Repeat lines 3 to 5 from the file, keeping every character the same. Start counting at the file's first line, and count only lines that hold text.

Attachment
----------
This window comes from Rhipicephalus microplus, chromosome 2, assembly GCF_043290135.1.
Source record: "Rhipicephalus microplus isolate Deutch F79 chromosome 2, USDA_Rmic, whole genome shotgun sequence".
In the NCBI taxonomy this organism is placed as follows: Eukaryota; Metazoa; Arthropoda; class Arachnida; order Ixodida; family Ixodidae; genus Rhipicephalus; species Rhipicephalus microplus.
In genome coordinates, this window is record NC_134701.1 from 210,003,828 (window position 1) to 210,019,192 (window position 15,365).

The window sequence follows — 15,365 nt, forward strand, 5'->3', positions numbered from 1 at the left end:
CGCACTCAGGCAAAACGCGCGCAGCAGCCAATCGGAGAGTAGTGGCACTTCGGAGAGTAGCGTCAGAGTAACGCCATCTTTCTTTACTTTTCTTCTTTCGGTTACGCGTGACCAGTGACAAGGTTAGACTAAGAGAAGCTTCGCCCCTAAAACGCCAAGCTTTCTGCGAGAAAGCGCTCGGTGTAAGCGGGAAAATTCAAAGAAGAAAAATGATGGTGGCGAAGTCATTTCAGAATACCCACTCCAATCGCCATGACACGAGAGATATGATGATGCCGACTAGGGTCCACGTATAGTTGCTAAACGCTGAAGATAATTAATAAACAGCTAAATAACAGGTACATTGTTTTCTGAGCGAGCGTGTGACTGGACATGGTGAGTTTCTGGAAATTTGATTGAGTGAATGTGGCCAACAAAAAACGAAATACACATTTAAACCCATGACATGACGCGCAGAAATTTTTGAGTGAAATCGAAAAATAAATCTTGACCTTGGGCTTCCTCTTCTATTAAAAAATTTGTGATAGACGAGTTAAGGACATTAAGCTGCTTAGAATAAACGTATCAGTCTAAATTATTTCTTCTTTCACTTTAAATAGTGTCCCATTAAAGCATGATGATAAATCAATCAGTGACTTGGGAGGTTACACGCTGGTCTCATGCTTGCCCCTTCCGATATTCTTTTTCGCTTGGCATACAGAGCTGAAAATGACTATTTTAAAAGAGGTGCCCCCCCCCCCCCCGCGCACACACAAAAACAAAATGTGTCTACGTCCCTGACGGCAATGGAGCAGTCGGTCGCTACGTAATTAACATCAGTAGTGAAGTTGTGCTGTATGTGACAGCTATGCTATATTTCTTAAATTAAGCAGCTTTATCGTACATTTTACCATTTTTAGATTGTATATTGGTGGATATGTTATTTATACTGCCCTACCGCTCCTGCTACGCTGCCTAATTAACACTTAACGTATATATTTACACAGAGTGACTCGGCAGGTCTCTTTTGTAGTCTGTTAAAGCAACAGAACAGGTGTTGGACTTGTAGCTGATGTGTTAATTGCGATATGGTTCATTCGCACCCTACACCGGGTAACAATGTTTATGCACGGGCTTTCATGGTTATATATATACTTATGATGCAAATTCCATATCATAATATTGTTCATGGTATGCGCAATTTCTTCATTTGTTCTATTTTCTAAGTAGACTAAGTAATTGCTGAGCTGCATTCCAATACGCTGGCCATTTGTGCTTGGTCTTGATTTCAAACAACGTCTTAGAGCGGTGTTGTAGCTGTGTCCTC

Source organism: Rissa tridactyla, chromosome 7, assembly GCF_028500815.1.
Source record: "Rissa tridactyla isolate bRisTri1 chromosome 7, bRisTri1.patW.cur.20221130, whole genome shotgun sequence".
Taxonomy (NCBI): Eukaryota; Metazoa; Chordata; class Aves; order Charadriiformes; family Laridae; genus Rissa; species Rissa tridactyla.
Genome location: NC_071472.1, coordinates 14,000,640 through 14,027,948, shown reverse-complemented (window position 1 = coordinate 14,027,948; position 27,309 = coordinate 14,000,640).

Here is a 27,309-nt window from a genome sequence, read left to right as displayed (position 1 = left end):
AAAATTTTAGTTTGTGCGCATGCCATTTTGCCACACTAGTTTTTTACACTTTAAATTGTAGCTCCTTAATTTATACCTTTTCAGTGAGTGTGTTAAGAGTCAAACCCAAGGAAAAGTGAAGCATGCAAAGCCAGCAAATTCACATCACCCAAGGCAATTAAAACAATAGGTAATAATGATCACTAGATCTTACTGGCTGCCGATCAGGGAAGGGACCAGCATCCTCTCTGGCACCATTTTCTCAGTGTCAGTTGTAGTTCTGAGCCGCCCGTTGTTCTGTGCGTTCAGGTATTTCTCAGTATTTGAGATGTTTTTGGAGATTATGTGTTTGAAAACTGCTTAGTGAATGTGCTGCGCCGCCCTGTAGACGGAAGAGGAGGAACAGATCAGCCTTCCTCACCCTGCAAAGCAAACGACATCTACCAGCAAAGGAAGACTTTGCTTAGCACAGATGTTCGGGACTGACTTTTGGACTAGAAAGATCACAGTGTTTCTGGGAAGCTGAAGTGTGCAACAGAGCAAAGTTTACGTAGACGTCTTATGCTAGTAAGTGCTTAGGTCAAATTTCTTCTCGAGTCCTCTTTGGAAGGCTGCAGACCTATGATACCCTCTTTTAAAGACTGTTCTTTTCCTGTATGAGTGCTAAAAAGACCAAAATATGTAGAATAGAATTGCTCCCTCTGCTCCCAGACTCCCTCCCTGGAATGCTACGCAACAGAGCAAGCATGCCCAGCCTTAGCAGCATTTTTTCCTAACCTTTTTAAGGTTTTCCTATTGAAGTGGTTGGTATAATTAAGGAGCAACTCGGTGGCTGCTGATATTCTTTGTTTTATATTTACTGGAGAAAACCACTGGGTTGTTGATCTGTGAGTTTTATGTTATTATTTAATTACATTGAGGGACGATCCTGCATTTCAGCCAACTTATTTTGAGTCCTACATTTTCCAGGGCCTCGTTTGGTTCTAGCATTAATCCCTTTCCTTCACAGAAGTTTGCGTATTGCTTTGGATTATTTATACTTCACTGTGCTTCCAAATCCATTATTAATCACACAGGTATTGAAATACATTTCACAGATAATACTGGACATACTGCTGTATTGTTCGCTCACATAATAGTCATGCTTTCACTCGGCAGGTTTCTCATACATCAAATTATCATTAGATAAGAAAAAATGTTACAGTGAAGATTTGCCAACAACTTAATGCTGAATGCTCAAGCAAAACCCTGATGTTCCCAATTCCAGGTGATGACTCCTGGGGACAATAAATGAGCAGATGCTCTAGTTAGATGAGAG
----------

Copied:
In the NCBI taxonomy this organism is placed as follows: Eukaryota; Metazoa; Arthropoda; class Arachnida; order Ixodida; family Ixodidae; genus Rhipicephalus; species Rhipicephalus microplus.
In genome coordinates, this window is record NC_134701.1 from 210,003,828 (window position 1) to 210,019,192 (window position 15,365).

The window sequence follows — 15,365 nt, forward strand, 5'->3', positions numbered from 1 at the left end: